The university has already made some strides toward emissions reductions, Morrison said, including improving the maintenance, renovations and operations of all the infrastructure. The university also focused on easy things from switching to LED light fixtures and efficient heating and cooling equipment to improving the steam lines underneath campus, he said.
“Largely through reductions in use of electricity we’ve been able to, on the Bloomington campus, reduce greenhouse gasses just under 40% in the last decade,” Morrison said.
Morrison also said collaboration with IU researchers and looking to examples set by other universities will be a big part of the committee as it gears up to put a climate action plan together within the year.
Sarah Mincey, managing director of IU’s Environmental Resilience Institute, also sits on the committee and said members will gather input from key stakeholders for the climate action plan to address short- and long-term goals.
Planning for climate change is becoming mainstream for universities across the county, Mincey said, and there are a number of creative ways some have pursued reductions through capital investments.
“Like anything, we can all have a similar goal but reach it in very diverse ways,” Mincey said. “I think one challenge of this committee is to look across the landscape of universities that have been successful and to identify strategies of those universities that might also support IU efforts.”
The committee will also consider whether it’s going to compare itself to its baseline emissions and attempt to reduce from the baseline or work toward zero emissions or carbon neutrality, Mincey said.
Students want representation, expertise
Students like Das want to push them toward the goals of Students for a New Green World.
As the committee conducted its first session in private, Das and about 14 other students from the group drove to IUPUI from Bloomington to stand outside the window where the committee met at University Hall.
“What do we want?” Das would ask through a megaphone.
“Climate action now!” the group responded.
The group wants more students on the committee and wants the student body to pick those students, Das said.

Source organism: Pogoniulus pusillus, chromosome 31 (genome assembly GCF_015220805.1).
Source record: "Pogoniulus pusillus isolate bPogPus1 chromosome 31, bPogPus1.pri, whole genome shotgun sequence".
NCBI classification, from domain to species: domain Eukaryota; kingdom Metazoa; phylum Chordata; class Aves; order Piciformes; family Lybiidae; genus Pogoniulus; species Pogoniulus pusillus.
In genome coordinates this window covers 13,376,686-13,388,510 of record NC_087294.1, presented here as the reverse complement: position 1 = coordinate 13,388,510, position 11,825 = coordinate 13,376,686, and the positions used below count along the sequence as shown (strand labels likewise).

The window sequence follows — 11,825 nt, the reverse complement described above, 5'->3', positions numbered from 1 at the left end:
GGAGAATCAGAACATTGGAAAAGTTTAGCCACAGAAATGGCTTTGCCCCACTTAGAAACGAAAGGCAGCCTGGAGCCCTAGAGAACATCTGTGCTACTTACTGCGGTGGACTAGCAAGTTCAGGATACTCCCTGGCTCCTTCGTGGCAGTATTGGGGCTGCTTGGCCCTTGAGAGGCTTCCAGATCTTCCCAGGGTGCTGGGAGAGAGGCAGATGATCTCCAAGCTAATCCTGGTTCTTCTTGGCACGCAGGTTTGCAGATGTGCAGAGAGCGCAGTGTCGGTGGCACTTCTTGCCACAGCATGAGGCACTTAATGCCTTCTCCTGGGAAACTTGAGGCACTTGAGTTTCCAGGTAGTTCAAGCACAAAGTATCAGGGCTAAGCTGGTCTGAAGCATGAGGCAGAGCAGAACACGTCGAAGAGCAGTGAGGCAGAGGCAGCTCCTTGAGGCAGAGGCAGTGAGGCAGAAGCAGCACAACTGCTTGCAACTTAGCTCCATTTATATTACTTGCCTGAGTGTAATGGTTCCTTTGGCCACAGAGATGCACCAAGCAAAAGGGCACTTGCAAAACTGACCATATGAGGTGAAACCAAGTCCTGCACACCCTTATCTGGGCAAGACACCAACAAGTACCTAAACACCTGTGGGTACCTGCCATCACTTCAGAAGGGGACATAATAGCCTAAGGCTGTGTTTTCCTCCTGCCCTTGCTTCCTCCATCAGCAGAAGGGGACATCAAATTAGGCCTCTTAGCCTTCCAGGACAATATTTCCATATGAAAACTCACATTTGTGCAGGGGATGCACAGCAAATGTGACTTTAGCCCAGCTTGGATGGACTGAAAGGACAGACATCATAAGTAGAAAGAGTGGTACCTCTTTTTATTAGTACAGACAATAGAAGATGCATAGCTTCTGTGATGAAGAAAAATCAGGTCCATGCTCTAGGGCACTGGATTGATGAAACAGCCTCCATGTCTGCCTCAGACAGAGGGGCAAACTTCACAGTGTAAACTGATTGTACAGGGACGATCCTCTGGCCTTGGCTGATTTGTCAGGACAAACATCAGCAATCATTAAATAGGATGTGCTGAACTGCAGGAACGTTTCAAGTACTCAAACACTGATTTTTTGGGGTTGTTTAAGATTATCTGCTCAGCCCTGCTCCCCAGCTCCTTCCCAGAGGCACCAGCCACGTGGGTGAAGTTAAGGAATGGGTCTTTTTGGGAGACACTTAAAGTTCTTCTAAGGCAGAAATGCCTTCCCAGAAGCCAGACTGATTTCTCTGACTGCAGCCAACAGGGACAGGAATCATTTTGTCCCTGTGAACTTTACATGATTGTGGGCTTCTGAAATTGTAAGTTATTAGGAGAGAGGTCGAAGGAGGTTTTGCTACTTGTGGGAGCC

“We requested a meeting with President Whitten but have not heard back yet," Das said. "We’re hoping to negotiate these demands with the administration — we don’t want to keep protesting.”
Climate planning is something the administration should care about, but Das said it’s concerning if the university refuses to engage in dialogue with students and advocacy groups.
Morrison said there’s a limit to how many people can sit on the committee before it becomes too large and too slow, but he remains committed to gathering information from as many people possible.
“I’m willing to meet with student groups, faculty and people who just want to give us ideas,” Morrison said. “It’s all important and we have to be committed to gaining that input.”
The committee will hold open forums in the future, Morrison said, with a lot of early sessions in the fall.
“If we were disingenuous with the process, we would do work in the summer,” Morrison said. “I recognize students will leave soon and not be back until the fall.”
The plan is to go out on campuses to sit with student and faculty groups, he said, and listen to their ideas.
Karl Schneider is an IndyStar environment reporter. You can reach him at email@example.com. Follow him on Twitter @karlstartswithk
IndyStar's environmental reporting project is made possible through the generous support of the nonprofit Nina Mason Pulliam Charitable Trust.
This article originally appeared on Indianapolis Star: IU develops climate change plan, students seek expertise